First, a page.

Regional Environmental Change

, Volume 16, Issue 5, pp 1507–1520 | Cite as

Patterns and changes of land use and land-use efficiency in Africa 1980–2005: an analysis based on the human appropriation of net primary production framework

  • Tamara FetzelEmail author
  • Maria Niedertscheider
  • Helmut Haberl
  • Fridolin Krausmann
  • Karl-Heinz Erb
Original Article


African land systems play a decisive role in addressing future sustainability challenges for food and energy supply—in Africa and potentially elsewhere. Knowledge on the magnitude and efficiency of current land use and its socio-economic frame conditions is scarce but required to provide an appropriate basis for estimating production potentials and efficiency improvements. We apply the human appropriation of net primary production (HANPP) framework to analyze African land systems and their dynamics between 1980 and 2005. HANPP measures human-induced changes in ecological biomass flows and allows analyzing the efficiency with which humans use the natural resource NPP (Net Primary Production). In 2005, African HANPP amounts to 20 %, which is below the global average of 23 %, and has grown significantly (+55 %) since 1980. HANPP efficiency (i.e., the ratio of used biomass extraction to total HANPP) is low (35 %) in contrast to the global average of 48 %. Large regional variations (ranging from 18 % in Central Africa to >100 % in Northern Africa) and only small improvements of +11 % on average have been observed. In the study period, the growth of HANPP has been mostly driven by land-use expansion. We conclude that the observed low HANPP efficiency in Africa suggests that there may be potentials for improving the efficiency of biomass production on existing land-uses rather than increasing output trough further land expansion. We discuss policy implications that could help better utilizing existing potentials to increase land-use efficiency in a sustainable manner.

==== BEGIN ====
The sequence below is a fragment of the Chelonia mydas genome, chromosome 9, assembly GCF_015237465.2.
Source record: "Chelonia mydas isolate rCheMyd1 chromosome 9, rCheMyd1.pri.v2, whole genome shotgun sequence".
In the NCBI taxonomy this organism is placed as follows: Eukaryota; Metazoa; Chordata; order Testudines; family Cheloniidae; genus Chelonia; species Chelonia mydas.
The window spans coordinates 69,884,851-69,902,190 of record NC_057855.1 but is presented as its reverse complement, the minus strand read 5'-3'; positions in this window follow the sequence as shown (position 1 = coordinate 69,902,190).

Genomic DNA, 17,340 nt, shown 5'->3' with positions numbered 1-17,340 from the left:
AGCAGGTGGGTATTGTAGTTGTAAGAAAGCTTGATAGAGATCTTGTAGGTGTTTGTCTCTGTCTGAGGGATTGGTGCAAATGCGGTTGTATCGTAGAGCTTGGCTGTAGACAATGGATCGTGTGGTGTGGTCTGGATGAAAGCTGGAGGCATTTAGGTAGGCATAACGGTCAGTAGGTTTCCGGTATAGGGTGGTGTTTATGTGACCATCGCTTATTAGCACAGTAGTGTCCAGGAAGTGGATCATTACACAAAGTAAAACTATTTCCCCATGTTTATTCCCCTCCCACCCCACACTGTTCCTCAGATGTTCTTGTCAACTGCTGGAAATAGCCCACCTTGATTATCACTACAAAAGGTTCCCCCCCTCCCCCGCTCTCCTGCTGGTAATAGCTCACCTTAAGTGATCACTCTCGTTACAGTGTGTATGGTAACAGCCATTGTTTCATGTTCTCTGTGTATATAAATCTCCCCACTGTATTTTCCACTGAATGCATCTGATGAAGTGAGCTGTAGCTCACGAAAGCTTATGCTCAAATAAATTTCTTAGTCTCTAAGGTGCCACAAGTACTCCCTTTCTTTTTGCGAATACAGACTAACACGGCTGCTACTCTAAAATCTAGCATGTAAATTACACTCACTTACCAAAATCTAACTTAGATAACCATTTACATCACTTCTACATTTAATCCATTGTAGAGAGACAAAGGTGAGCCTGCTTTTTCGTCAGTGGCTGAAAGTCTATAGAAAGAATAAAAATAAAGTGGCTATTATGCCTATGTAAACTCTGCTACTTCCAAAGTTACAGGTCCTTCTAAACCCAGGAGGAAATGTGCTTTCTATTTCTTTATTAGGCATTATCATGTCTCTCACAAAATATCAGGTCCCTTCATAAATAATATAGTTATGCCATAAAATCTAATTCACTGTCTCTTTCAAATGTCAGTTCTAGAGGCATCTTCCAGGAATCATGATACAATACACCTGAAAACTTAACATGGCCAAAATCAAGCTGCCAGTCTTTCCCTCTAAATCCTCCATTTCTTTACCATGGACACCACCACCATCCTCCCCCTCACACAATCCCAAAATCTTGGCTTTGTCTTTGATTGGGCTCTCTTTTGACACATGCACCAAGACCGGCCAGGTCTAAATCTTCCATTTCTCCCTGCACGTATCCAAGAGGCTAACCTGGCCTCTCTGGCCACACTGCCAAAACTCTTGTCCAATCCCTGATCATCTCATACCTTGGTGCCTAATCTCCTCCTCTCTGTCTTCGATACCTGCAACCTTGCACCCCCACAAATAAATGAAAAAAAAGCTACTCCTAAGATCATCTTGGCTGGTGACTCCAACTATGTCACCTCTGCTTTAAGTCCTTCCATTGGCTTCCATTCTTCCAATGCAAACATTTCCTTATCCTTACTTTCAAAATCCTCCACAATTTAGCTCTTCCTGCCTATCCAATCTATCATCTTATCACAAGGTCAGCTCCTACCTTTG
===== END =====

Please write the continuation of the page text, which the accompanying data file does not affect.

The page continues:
Africa HANPP Land-use change Land-use efficiency HANPP efficiency Biomass 



We thank the two anonymous reviewers for their constructive comments and suggestions that significantly improved the manuscript. The authors gratefully acknowledge funding by UNCTAD in the context of the Report ‘Economic development in Africa. Report 2012. Structural transformation and sustainable development in Africa’, as well as funding from the Austrian Science Fund (FWF) project P20812-G11, and from the ERC Starting Grant 2010 263522 (LUISE). The research contributes to the Global Land Project (

Supplementary material

10113_2015_891_MOESM1_ESM.docx (329 kb)
Supplementary material 1 (DOCX 329 kb)


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Copyright information

© Springer-Verlag Berlin Heidelberg 2015

Authors and Affiliations

  • Tamara Fetzel
    • 1
    Email author
  • Maria Niedertscheider
    • 1
  • Helmut Haberl
    • 1
    • 2
  • Fridolin Krausmann
    • 1
  • Karl-Heinz Erb
    • 1
  1. 1.Institute of Social Ecology ViennaAlpen-Adria Universitaet Klagenfurt, Wien, GrazViennaAustria
  2. 2.Integrative Research Institute on Transformations in Human Environment SystemsHumboldt-Universität zu BerlinBerlinGermany

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